‘Nobody could get her down’: Woman who died after plane crash always upbeat, sister recalls

AGNEW — Lyla Stoike lost more than a loving sister Sunday.

Gone is her best friend, a woman who always was upbeat and helped Stoike find her Atterberry Road home in the Dungeness Vall­ey.

“She was the best friend a girl could ever have. I sure wish Mom and Dad had more kids, at least one like Mary,” Stoike said Tuesday of her older sister.

“This is terrible.”

Mary Lagerquist’s body was recovered Monday from the rough, chilly waters of Chesapeake Bay, Md., after a small plane piloted by her son crashed in the bay.

Lagerquist, 78, who lived on Hooker Road in a log home in the foothills south of Carlsborg a few miles southeast of her sister’s home, was a passenger in the plane owned and piloted by her son, Lanson C. Ross III, 48, an Air Force pilot recently transferred to Fort Washington, Md.

Ross told investigators that the two-seater, single-engine aircraft lost power and that he was trying to reach Smith Island, a wildlife refuge at the entrance of Chesapeake Bay near the Virginia state line.

Earlier in the day, Ross flew his mother in the two-seater 1948 Temco Globe GC-1 Swift from Hyde Field in Clinton, Md., to Tangier Island.

After visiting the island, they were beginning their trip back to Hyde Field in the Washington, D.C., suburbs when the plane began experiencing problems, according to state police.

Soon after his 3:30 p.m. distress call to Patuxent River Naval Air Station, Ross was forced to crash into the Chesapeake Bay.

The small plane sank rapidly, but both Ross and his mother, who was injured in the crash, were able to exit, police said.

The two were attempting to swim together to shore in rough, chilly waters when, after about a mile, she could not continue, police said.

Her body was recovered off the southern end of Smith Island at about 9 a.m. EDT Monday, police said.

Desperate to save his mother’s life, Stoike said, Lagerquist’s son took off his blue jeans, tying the ankles in knots to create a makeshift life preserver for her.

“He held her until she died,” Stoike said.

A Maryland State Police spokesman said they fought high seas with waves up to 5 feet and temperatures in the low 60s.

Ross made it to shore at about 8 p.m. and was taken to Peninsula Regional Medical Center in Salisbury, Md., where he was treated and released.

The plane has yet to be located.

Stoike said Ross fell into the arms of his father, Lanson Ross II, a Sequim resident for about three years, and cried out: “Daddy, I killed my momma.”

Stoike remembered her sister as a talented musician, a master on the marimba who in her later years had worked for Holl­and America Line, entertaining on cruise ships.

Lagerquist and Stoike grew up in Mission, Kan.

Stoike said her sister made her mark early as a musician, taking lead chair in the percussion section of the Kansas City Philharmonic Orchestra at age 16.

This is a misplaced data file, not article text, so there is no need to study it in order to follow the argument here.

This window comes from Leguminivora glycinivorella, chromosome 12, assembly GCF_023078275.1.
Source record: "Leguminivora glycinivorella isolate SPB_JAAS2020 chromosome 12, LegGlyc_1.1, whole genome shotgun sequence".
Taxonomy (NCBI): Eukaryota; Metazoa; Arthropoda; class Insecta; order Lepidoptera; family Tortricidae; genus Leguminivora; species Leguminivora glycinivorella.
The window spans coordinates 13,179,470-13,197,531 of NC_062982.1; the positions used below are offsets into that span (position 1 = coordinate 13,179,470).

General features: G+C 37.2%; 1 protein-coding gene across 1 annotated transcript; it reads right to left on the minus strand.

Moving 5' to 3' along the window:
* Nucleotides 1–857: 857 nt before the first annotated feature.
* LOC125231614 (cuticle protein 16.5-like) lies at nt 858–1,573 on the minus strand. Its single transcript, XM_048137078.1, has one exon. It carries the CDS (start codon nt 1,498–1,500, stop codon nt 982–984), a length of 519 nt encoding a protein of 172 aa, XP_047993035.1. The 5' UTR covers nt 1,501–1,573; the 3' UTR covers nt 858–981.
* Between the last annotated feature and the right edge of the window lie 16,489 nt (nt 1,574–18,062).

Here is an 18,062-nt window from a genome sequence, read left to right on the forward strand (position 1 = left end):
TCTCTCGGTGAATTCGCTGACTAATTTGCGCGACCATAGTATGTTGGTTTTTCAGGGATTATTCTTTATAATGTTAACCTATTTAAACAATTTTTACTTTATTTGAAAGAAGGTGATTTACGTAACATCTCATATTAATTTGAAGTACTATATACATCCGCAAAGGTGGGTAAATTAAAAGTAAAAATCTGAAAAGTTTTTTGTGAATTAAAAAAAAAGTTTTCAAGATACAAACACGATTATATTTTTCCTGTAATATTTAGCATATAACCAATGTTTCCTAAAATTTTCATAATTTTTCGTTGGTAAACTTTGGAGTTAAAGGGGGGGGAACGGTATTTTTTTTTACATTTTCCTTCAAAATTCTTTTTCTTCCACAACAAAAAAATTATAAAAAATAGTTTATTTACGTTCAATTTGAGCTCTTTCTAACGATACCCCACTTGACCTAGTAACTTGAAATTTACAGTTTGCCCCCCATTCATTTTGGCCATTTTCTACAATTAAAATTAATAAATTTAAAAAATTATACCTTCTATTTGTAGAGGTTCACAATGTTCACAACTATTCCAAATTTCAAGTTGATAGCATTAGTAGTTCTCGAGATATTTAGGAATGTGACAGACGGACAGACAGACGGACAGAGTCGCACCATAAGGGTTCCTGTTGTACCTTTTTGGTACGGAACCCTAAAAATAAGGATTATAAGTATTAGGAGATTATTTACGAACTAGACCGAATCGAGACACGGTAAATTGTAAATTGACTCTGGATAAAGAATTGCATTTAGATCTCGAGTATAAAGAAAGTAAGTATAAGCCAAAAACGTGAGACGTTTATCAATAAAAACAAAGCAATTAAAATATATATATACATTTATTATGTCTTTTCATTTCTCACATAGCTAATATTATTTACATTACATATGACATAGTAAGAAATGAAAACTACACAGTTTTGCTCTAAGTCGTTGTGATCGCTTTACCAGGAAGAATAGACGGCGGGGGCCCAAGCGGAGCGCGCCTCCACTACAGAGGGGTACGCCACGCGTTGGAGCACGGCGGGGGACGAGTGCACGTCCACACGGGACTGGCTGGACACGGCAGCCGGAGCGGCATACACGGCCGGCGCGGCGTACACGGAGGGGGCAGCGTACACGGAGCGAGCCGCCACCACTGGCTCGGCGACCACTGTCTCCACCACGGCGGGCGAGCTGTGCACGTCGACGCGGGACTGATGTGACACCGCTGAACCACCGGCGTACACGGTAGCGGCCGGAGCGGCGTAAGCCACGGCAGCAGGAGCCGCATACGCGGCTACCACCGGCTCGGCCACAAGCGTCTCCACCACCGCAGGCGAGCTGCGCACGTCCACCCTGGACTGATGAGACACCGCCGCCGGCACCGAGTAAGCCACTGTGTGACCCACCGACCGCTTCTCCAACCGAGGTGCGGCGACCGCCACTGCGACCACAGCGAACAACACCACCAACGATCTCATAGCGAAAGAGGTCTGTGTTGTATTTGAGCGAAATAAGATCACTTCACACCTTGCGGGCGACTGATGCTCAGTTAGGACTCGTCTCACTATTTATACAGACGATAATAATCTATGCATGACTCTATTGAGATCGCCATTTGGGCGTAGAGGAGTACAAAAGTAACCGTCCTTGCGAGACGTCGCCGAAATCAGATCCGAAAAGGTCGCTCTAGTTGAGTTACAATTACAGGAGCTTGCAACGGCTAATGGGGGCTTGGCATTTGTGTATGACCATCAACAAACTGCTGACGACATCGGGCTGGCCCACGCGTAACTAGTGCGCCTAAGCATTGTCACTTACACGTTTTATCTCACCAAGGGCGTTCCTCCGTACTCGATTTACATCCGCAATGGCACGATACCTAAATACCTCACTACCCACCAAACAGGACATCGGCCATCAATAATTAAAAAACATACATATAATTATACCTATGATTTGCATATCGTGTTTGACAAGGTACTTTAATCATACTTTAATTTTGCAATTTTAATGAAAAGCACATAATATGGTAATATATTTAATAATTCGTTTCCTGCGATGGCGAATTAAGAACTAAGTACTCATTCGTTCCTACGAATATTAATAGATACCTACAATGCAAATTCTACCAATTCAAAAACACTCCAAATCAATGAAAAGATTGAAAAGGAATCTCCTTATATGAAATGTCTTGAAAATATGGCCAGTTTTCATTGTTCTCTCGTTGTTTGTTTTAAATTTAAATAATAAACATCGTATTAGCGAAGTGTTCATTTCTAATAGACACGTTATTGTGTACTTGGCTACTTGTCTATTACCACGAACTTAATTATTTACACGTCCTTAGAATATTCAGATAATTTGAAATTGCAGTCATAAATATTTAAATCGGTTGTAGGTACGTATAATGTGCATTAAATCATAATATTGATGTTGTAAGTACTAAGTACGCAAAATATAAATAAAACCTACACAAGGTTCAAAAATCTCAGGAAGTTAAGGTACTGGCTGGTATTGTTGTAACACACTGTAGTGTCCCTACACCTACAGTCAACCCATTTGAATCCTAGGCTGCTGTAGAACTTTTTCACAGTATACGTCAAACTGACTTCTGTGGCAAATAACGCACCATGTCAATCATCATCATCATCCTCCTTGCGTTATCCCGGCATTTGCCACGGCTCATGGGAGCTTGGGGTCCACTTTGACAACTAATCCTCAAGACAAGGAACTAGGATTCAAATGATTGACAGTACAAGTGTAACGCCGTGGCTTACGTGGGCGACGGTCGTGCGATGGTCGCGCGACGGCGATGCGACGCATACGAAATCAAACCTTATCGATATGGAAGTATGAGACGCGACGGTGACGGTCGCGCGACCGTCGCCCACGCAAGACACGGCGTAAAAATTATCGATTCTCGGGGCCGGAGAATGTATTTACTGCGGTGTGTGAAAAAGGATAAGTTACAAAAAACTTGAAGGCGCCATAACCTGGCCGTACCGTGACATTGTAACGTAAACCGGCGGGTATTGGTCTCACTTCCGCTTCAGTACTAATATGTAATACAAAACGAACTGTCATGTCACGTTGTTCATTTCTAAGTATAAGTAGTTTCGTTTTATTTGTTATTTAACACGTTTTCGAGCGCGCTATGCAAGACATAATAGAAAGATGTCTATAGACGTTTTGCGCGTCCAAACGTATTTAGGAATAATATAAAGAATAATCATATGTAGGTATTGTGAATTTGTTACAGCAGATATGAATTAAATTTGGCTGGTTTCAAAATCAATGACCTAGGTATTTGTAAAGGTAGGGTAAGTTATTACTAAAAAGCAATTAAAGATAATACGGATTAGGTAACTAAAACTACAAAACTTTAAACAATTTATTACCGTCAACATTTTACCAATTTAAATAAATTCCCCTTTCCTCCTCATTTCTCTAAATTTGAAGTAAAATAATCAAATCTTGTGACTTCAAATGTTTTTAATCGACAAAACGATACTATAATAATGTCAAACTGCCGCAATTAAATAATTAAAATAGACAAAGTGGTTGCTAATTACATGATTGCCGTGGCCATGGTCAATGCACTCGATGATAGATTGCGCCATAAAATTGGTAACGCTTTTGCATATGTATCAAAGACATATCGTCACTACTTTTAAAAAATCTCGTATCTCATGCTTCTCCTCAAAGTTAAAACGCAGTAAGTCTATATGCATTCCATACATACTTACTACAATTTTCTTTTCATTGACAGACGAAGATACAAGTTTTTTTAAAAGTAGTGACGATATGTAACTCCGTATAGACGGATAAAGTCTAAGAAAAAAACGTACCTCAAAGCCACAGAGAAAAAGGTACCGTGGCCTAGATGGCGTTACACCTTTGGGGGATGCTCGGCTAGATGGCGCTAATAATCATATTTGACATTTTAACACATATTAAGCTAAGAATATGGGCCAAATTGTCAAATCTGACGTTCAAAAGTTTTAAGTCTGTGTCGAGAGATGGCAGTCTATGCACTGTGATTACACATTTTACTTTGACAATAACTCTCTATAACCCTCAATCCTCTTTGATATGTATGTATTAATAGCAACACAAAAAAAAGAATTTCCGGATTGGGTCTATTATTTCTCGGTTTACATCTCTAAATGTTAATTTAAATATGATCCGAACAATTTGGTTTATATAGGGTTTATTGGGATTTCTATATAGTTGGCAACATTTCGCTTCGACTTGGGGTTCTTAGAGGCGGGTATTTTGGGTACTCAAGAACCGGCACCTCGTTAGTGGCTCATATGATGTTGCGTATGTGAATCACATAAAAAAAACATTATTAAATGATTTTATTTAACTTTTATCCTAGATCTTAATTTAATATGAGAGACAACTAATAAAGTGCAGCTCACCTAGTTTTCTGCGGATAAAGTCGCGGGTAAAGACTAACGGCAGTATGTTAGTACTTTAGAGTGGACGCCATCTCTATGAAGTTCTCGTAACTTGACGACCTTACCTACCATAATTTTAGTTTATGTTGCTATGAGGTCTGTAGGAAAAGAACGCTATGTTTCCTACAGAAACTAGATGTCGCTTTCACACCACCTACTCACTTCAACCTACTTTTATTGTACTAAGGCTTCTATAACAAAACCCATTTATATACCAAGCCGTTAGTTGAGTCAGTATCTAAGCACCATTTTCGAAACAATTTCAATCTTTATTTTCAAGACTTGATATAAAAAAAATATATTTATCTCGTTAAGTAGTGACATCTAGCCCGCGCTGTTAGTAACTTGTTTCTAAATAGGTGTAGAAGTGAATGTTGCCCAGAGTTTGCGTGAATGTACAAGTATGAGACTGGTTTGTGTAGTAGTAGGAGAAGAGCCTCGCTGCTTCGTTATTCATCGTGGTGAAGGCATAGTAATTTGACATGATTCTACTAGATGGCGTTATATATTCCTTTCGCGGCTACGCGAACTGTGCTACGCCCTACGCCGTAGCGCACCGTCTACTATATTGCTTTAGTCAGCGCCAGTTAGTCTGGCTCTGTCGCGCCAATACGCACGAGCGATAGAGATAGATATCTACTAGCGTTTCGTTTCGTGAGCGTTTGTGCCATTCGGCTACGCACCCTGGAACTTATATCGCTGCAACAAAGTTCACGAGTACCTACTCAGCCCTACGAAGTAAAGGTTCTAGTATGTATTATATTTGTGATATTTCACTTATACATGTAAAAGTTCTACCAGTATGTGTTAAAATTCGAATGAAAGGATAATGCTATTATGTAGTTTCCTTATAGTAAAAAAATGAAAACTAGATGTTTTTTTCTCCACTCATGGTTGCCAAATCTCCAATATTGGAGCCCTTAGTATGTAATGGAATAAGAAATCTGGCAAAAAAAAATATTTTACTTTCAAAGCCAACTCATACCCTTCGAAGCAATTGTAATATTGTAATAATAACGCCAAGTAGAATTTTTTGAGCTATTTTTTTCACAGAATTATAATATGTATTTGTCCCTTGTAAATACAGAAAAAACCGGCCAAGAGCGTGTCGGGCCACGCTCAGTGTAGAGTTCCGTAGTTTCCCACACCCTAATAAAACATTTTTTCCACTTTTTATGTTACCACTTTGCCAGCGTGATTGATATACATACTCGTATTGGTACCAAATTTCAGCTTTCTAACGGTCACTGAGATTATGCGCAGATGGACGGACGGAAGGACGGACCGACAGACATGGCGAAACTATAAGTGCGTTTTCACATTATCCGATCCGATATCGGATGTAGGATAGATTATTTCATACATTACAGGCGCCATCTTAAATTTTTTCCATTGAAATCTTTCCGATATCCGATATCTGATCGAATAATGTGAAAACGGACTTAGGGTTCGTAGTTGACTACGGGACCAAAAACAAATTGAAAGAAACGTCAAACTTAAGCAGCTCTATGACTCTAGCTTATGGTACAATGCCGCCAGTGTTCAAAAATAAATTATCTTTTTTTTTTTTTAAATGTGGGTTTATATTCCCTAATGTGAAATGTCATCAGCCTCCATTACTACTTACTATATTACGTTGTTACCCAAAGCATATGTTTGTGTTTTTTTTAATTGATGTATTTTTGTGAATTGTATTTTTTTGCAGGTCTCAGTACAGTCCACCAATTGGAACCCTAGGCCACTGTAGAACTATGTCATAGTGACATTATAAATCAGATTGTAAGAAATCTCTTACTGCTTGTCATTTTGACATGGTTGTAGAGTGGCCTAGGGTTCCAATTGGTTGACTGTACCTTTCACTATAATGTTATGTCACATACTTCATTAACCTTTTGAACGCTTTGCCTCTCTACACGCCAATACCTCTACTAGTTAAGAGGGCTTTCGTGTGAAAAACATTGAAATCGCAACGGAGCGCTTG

Lagerquist earned a bachelor’s degree from Wheaton College and her master’s degree from the Chicago Conservatory of Music.

Lagerquist also toured with a marimba band, including a performance on Ed Sullivan’s original “Toast of the Town” TV show.

She married Lanson Ross II in 1957, and they had sons Lanson III and David together.

They divorced after 32 years but remained close friends.

Stoike said Lagerquist and ex-husband Ross were traveling together by RV when they stopped last week in Maryland to see their son.

Ross still makes his home in Sequim, Stoike said.

Lagerquist moved to the Sequim area in 2000 and married her second husband, George Lagerquist, in 2002. He later died of Alzheimer’s disease.

“[My sister and I] just always had an absolutely fantastic relationship,” Stoike said, one that included scuba diving together in warmer climes and even taking tap dancing lessons as seniors together in Sequim.

It was Lagerquist who found a new home for her sister, Stoike said.

“And she liked the weather here so much she decided to move here, too,” Stoike said.

Stoike also recalls her sister performing marimba for Sequim Senior Activity Center members.

“But when she got too old for it, she hung up her mallets,” Stoike said.

“She was fun and had just a loving nature that I will never find in anyone else,” she said. “You could call her any time of day, and she would always be up.

“Nobody could get her down.”

Lagerquist attended Dungeness Community Church on Eberle Lane near Sequim-Dungeness Way.

While services were pending, Stoike said it was likely that her sister’s cremated remains would be interred at a family plot the sisters will share with their husbands in a church cemetery, “a peaceful little place” outside of Rose Creek, Minn.


Sequim-Dungeness Valley Editor Jeff Chew can be reached at 360-681-2391 or at jeff.chew@peninsuladailynews.com.

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